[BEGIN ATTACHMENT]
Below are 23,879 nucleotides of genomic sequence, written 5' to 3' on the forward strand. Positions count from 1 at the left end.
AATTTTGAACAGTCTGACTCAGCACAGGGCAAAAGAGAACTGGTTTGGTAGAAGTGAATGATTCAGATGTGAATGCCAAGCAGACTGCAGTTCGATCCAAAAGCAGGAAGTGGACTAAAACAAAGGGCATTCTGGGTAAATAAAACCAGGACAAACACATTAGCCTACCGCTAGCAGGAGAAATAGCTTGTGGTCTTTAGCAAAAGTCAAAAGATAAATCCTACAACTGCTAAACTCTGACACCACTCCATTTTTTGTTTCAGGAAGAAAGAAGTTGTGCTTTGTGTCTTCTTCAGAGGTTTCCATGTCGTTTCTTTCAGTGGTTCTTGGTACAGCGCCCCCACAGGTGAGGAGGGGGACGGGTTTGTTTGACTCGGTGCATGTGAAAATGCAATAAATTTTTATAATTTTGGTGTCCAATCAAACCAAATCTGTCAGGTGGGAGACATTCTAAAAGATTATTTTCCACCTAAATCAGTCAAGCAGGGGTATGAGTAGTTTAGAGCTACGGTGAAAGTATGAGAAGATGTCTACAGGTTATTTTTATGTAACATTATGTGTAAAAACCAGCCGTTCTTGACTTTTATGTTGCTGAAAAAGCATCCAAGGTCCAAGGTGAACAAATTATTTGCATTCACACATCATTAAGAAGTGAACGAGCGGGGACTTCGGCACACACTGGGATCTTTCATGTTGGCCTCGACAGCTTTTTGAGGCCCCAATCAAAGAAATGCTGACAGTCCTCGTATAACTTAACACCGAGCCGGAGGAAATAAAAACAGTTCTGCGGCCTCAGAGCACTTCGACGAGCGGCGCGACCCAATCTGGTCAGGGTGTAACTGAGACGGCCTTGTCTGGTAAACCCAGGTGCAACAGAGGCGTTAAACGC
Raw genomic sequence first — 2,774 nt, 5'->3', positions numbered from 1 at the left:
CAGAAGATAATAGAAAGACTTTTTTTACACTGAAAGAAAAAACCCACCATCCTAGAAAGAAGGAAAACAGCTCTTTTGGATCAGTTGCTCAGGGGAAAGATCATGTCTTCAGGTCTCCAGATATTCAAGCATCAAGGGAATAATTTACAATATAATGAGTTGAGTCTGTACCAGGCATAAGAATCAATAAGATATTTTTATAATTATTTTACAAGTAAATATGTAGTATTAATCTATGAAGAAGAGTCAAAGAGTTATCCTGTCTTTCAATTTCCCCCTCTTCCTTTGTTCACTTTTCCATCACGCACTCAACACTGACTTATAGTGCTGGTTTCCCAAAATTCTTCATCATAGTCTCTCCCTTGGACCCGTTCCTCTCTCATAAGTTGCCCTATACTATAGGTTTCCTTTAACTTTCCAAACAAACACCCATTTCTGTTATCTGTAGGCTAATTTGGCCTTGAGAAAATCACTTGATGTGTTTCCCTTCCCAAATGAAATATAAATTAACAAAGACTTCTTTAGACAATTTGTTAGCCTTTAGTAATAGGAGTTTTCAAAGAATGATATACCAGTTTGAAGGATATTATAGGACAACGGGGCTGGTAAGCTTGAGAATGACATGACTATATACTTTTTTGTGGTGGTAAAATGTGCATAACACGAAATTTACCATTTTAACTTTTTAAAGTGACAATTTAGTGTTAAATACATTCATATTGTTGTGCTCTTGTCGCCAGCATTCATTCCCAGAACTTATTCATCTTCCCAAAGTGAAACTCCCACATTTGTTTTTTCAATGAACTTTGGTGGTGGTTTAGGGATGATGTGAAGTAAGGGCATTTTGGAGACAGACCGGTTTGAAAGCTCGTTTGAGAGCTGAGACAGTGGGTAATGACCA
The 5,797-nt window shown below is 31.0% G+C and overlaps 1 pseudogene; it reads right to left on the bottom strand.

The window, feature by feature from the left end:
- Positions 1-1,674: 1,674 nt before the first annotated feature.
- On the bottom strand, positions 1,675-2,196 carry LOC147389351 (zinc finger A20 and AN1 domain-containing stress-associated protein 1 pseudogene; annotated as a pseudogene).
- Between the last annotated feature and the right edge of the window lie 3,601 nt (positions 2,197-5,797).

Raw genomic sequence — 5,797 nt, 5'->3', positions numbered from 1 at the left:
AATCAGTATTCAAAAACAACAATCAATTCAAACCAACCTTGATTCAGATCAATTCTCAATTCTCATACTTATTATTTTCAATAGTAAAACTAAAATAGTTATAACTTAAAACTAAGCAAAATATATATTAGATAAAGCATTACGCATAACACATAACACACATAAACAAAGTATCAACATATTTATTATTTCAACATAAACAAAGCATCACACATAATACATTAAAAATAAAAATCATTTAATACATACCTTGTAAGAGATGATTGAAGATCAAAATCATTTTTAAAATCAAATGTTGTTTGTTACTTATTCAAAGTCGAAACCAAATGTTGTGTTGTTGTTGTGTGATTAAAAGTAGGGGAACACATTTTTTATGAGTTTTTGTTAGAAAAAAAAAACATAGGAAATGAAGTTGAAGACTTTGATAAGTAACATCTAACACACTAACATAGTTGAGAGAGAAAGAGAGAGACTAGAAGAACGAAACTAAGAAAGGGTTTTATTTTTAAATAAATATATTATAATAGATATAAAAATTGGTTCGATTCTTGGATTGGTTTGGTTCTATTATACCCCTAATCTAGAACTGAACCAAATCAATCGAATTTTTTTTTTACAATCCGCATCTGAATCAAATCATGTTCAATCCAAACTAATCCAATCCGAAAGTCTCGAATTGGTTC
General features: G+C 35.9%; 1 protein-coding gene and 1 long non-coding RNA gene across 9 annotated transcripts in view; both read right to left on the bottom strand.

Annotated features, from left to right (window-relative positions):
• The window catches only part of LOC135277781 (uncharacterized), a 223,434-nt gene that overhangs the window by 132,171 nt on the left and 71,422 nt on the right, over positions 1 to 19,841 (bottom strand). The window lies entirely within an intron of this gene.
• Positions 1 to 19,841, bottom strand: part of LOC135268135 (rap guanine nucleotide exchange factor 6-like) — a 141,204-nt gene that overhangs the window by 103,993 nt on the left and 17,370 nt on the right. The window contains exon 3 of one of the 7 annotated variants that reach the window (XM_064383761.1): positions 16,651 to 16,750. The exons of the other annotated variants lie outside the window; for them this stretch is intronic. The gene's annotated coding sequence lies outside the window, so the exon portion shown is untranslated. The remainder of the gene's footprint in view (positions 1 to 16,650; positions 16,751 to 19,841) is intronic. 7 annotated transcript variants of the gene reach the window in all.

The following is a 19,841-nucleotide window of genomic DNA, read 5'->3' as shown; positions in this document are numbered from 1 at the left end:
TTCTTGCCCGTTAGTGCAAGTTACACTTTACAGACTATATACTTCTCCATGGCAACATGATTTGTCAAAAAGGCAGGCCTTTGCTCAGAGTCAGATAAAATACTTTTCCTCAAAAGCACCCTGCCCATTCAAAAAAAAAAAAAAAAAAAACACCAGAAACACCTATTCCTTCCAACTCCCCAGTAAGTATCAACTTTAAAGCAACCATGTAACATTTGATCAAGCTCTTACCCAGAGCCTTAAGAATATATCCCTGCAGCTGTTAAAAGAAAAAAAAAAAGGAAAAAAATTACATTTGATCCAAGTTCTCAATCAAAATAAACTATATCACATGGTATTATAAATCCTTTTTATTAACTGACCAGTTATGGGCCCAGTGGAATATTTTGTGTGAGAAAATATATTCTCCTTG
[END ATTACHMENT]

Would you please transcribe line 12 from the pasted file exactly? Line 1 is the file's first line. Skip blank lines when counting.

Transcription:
General features: G+C 35.9%; 1 protein-coding gene and 1 long non-coding RNA gene across 9 annotated transcripts in view; both read right to left on the bottom strand.